Hands in his pockets, shoulders slumped, Tony made his way around a thorny bush to head down the alley.
Man oh man. He sure was screwing this up. Big time.
His first chance in over seven months alone with the love of his life. Determined to put his best foot forward, what did he do? Inserted the damned thing firmly and directly into his mouth.
A ragged breath whooshed out on a frigid cloud in the below freezing night.
He should have had the guts to shove it, heel and all, down his throat.
Good going, asshole.
The idiotic donkey remark had the expected effect. After making it, he’d watched the glimmer of hope lighting her eyes dim. He could have kicked his own ass for being the cause. The highly insensitive donkey reference. Where the heck had that come from?
Nerves. Because seeing a couple, any couple, with the child they shared hurt so much he couldn’t deal with it. A damned lame excuse for hurting Holly the way he had.
Careful to use the back entrance into the deli, he noted they closed in an hour.
A tall, thin teenaged boy with a Santa hat riding low on his forehead looked up from behind the counter. “Merry Christmas. What can I get you?”
“Merry Christmas.” He hadn’t said those words to anyone the past few weeks.
Mainly because, without Holly at his side, he wasn’t in the mood to celebrate. Or do much of anything. Except eat when he could work up an appetite, which wasn’t often. Sleep when his extended pity party shut down long enough to allow it. And work. Oh, and through all that, do his darnedest to ignore the big gaping hole in his chest where his heart was supposed to be.
“Cranberry muffins are on special today.” The clerk eyed him expectantly.
Cranberry muffins. Holly’s favorite. “Two coffees to go. And a bag of those muffins. Half a dozen.”
“You got it. I’m baking a fresh batch. They should be done in about five minutes.”
“I’ll wait.”
The clerk put the cups of coffee in a cardboard container. Tony carried them over to a table by the window where he took a seat.
When he volunteered to help out the local department, take the afternoon shift on Christmas Eve so some of his buddies with families could have the night off, he accepted the possibility he might run into Holly, and figured he’d somehow deal if he did. He never expected to be matched up with her for an entire twelve-hour shift. He was equally stunned, though maybe he shouldn’t be, to discover it hurt too much to even look at her. For that ungodly long amount of time.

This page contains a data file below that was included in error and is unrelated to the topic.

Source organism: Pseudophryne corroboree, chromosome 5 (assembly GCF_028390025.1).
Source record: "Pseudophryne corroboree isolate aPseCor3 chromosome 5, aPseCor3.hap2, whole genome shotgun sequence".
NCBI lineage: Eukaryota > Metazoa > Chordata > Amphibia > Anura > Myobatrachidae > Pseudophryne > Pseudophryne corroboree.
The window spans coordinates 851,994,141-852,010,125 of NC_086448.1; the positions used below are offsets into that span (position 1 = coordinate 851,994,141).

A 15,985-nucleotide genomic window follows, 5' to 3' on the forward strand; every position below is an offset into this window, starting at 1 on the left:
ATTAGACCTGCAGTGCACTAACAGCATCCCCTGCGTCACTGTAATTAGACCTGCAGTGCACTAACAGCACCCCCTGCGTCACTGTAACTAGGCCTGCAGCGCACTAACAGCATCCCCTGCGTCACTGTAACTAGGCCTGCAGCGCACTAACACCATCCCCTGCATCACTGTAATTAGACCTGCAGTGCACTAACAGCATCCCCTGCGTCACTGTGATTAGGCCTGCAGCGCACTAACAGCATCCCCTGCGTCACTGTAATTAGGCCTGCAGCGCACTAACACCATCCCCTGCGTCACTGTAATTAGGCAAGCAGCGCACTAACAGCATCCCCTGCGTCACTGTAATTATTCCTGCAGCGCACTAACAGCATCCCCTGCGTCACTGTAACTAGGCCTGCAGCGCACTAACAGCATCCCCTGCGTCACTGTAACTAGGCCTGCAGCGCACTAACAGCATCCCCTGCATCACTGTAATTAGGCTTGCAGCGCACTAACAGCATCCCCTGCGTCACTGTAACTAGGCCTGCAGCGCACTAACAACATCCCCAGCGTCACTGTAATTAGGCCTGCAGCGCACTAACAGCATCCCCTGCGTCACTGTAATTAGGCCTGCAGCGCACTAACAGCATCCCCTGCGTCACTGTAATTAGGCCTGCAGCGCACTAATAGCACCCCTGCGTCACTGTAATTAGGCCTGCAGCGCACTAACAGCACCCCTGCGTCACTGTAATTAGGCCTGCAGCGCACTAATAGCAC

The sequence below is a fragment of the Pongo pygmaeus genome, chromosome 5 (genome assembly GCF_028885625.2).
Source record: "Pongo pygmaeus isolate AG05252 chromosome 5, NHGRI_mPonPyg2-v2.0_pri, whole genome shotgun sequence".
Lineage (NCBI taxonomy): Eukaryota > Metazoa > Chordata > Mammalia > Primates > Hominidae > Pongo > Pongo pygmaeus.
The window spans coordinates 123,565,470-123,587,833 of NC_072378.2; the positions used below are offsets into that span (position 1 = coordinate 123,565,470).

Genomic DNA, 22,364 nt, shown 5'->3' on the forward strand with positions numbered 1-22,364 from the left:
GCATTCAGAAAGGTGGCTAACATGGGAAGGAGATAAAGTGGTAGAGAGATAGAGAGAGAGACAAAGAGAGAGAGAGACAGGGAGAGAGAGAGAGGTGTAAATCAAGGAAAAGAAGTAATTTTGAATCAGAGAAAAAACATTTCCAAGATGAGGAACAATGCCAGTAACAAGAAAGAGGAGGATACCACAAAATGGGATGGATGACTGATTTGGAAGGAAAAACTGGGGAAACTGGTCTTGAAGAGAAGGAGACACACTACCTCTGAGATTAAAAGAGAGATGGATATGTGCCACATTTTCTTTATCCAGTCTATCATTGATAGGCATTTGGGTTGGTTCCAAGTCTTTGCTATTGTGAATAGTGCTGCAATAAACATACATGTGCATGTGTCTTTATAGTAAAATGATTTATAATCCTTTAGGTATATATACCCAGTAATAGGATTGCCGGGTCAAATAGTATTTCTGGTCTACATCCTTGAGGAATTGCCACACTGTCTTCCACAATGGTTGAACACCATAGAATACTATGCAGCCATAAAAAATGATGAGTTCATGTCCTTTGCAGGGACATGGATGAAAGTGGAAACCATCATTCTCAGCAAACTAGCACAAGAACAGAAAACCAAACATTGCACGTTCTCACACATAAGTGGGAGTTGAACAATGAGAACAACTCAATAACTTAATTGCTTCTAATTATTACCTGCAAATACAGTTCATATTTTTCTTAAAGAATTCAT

She was more beautiful than he’d allowed himself to remember. Dammit.
The face of an angel. Those big, gorgeous blue eyes of hers. How many times in the past had he found himself lost in their depths? Content to stay where he was. Not caring if he ever found his way out.
Not even the unflattering man-cut style of a department issue shirt and pants could hide her curves and velvet skin. A body he’d come to know as well as his own. And cherished far more.
Long brown hair. How he’d relished the silky mass draped across his chest as they made love.
Hair that she’d pulled straight back from her face to pack tight into a frickin’ old lady bun at the back of her neck tonight.
What he wouldn’t give to yank out the pins and bury his face in its fragrance. Too bad it wasn’t going to happen. Tonight—or ever.

Join me here tomorrow for part three of Stake Out For Love. If you like what you've read so far, do I have a deal for you. My latest release Only If You Dare is free on Amazon now through the 14th.

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Merry Christmas!


Christine DePetrillo said...

Love Tony! Can't wait for Chapter Three!

Margo Hoornstra said...

Thanks, Chris. He is basically a good guy, he just doesn't know it yet. ;-)

Jannine Gallant said...

Are these two miserable or what? Waiting for their HEA. It's gotta happen.

Margo Hoornstra said...

Jannine. HEA? Maybe, maybe not.

Vonnie Davis ~ Romance Author said...

You do this so well: write conflict. I struggle with it. Love how you have them at odds and yet yearning at the same time. Great job.

Alicia Dean said...

Aw, poor Tony. He's hurting so badly. I am rooting for him!!! Can't wait to see if they get their HEA...they were obviously meant to be together forever. Great job.

Margo Hoornstra said...

Vonnie. High praise from a fellow writer I respect. Thank you.

Alicia. On behalf of Tony (and me), I thank you.

Diane Burton said...

Awww. He's still sweet on her.